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— In 1978 my English IV classes in Houston, Tx, studied parts of Samuel Butler’s, THE WAY OF ALL FLESH. I stressed one famous quote from the book–“To me it seems that youth is like spring, an overpraised season more remarkable for biting winds than genial breezes.” I asked they write a paragraph using the quote as their topic sentence. The paragraphs were quite good, so I decided to extend the lesson to a full essay. But for this assignment, I had them listen to a portion of the lyrics from Janis Ian’s 1975 hit, “At Seventeen.”

“I learned the truth at seventeen/that love was meant for beauty queens/and high school girls with clear skinned smiles/who married young and then retired/ the valentines I never knew/the Friday night charades of youth/Were spent on one more beautiful/At seventeen I learned the truth…Dreams were all they gave for free/To ugly duckling girls like me.”

Though this song was written by a young girl, I explained the same feelings Ms. Ian describes could be applied to males who feared they did not “measure up” to others’ expectations. Seventeen is a difficult age for“those whose names were never called when choosing sides for basketball.” Seventeen can be a frightening experience. Last November, I posed the same question to former students and a few faithful readers. I thought it would be interesting to hear their assessment of an age that they left decades ago. In today’s column and the one following, I will print some of the insightful thoughts I received.

– I was seventeen in 1968. It might be argued my overactive feelings of teenage angst and mild depression were at least partly due to my immaturity and being unable to deal with the world around me. It was as though I had crossed into a new dimension where all things became at once more muddled and more clear. It was in that summer I read “Catcher in the Rye” and two books by Lenny Bruce who make me think and re-examine everything I knew or thought I knew about sex, religion and racism. I listened, too, to the album by Janis Ian and the song she sang “At Seventeen.” I knew what she was talking about. At home and at school I knew what it was like to be a GHOST”–Bill Hall, Little Rock, former El Dorado student.

–Just a few months after turning seventeen, I lost my father. My score on exams did not go well even after my teachers were kind to let me retake them. I was wondering if any of my classmates felt bad like me. I graduated and was accepted at SAU but fell in love with a man that became my husband and father of our only child. Yet after 43 years of marriage the Lord took his pain away by his passing on. Then, later, my first love at seventeen came back into my life. We just picked up where we left off so very many years ago…at seventeen.— Ginnie Daniels, El Dorado News-Times reader.

–On December 27, 1957, I turned seventeen years old in the middle of my senior year of high school. Birthdays were no big deal because we didn’t have a lot of money in my family. My personal confidence stemmed from the fact that my mother was a strong woman and trusted me with chores and responsibilities in our home. I inherited a job from my older sister when she left for college. I began to take the responsibility of caring for an invalid woman after school each day and this woman built up my confidence. I would read to her each afternoon . She was a highly intelligent woman who improved my reading skills and my vocabulary. When I came to a difficult word I did not know, I would spell it, and she would pronounce it and tell me the meaning. I attribute my ability to read and speak publicly today to her training.—Brenda Tirrell, Village Voice reader.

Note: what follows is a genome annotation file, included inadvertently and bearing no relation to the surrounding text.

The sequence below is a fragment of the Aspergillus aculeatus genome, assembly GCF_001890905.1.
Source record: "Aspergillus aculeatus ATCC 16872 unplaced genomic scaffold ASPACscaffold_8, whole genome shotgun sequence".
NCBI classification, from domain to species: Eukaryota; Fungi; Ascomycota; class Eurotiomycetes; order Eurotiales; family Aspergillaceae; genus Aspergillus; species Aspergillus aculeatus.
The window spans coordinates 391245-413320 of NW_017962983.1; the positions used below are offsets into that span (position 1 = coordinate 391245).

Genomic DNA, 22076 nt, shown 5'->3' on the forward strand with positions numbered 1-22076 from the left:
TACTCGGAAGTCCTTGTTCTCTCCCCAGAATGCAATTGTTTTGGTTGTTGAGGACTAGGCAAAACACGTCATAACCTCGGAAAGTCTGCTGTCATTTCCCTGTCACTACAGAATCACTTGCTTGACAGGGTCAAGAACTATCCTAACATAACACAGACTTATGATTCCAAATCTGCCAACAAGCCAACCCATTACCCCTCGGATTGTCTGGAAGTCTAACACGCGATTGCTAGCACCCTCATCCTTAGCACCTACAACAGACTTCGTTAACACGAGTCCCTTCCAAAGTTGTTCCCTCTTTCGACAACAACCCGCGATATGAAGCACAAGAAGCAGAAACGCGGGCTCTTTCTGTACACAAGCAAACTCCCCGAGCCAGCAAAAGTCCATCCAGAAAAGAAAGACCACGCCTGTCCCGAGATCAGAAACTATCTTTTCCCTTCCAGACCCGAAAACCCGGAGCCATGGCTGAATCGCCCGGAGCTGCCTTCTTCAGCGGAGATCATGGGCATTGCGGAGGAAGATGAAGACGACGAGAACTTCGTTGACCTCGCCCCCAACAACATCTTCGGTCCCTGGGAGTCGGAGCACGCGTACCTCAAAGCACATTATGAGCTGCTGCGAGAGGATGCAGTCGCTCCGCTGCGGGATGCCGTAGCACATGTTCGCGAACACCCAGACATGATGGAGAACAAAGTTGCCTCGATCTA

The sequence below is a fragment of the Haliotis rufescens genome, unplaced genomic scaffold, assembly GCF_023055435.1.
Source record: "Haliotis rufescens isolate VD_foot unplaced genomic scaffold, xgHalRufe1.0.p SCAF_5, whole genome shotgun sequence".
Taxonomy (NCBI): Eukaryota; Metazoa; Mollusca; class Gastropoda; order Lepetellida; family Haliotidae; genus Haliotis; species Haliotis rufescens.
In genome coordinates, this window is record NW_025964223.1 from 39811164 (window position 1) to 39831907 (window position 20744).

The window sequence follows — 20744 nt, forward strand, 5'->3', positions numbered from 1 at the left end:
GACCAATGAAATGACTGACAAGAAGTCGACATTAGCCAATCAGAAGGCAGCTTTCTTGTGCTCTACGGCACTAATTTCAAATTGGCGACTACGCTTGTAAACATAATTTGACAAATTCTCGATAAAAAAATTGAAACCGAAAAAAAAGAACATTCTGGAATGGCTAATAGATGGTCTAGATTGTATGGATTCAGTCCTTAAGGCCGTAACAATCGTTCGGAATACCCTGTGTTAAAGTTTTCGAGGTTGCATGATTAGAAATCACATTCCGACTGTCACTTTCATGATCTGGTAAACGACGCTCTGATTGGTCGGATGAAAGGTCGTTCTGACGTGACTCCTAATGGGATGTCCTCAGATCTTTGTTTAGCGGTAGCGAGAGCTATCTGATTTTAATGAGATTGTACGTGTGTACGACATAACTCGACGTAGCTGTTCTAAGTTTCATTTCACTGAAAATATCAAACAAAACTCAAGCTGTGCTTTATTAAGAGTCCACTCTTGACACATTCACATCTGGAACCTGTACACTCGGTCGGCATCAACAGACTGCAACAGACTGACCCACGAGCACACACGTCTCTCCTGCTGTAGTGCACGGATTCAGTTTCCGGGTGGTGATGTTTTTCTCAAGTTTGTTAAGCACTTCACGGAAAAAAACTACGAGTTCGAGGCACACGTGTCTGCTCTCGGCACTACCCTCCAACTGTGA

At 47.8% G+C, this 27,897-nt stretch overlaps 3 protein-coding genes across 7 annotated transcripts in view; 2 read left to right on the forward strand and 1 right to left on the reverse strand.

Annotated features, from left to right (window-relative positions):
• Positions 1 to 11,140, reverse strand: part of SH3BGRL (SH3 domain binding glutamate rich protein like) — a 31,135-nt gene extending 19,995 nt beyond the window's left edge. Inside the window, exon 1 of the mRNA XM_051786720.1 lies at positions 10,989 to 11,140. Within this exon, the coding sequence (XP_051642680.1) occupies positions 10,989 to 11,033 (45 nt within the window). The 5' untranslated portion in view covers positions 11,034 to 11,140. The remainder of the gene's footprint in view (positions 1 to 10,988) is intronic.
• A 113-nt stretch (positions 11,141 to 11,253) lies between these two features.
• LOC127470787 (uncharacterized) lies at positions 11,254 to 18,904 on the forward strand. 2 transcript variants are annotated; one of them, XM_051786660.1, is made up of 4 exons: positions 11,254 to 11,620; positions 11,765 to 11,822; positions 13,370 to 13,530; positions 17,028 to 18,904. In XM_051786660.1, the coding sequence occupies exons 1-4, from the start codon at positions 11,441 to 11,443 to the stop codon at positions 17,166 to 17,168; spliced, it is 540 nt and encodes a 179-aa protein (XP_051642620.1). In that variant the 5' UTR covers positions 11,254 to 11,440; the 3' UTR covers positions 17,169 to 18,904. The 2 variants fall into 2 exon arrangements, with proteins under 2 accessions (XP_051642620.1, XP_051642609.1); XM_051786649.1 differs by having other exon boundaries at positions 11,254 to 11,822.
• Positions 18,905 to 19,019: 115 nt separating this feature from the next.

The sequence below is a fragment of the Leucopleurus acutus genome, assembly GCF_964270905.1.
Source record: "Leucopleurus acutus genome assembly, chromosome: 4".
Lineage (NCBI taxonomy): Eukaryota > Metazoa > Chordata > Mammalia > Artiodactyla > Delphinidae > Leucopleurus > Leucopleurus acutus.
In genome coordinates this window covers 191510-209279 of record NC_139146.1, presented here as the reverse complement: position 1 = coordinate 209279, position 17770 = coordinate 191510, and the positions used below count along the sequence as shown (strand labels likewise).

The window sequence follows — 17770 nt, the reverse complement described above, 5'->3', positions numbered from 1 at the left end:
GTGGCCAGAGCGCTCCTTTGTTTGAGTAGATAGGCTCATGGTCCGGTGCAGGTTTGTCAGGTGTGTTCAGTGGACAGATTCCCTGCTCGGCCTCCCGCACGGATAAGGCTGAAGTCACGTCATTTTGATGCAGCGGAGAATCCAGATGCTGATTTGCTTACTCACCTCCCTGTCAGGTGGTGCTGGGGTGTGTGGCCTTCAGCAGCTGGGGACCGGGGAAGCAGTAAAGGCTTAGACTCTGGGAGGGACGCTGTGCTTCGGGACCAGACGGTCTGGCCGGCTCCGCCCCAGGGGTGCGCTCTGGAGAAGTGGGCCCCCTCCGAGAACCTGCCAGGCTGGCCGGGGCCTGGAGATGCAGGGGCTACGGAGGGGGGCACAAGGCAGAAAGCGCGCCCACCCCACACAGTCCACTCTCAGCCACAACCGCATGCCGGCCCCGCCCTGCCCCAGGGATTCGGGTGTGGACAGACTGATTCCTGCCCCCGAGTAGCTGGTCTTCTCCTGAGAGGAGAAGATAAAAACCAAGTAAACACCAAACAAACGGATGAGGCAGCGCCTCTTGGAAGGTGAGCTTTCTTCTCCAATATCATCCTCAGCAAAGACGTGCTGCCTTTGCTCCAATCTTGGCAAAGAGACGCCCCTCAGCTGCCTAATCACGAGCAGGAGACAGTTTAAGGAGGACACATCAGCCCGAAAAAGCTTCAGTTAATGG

–I thought I was invincible and in control of my life, that nothing bad would ever happen to me or someone I loved. Was I wrong! I never could understand why my parents worried so much or would get upset if we changed our plans and went somewhere different and didn’t let them know. I didn’t feel “pretty.” I wore glasses and got called “Four eyes” by my classmates. I felt like I was living the song, “The End of the World,” when my steady boyfriend and I broke up that year. I also felt sad when I became friendly with a girl who was a different color than me and I got called an ugly name. BUT…I felt happy to be starting a new chapter in my life and had it all planned out. I was in control–or so I thought. But you know they say that is how you make God laugh and I am sure I did at 17 and, perhaps, I still am.–Teressa Robinson, Russellville

Courier reader.

– It was the best and worst of times…It was the joy of new relationships and the devastation of lost relationships. In your left hand you had the world by its hair and in your right hand, your world drops away into an abyss of what to do, where do I go, and WHO AM I?? What’s to become of me at seventeen? My first day of seventeen is filled with birthday presents and flowers; my last day of seventeen is filled with tears and loss of what was thought to be first love. College looming. Fear. Everyone says you must go through uncertain gates to obtain success, but what if I had chosen the wrong gate? The wrong city? What if I’d stepped into a trap that goes down the rabbit hole never to appear as myself again?–Melissa Miles Murphy, Houston, TX.

I will finish the rest of the quotes I received next time.

(Brenda Miles is an award winning columnist and author living in Hot Springs Village. She responds to all mail at brenstar@att.net.)

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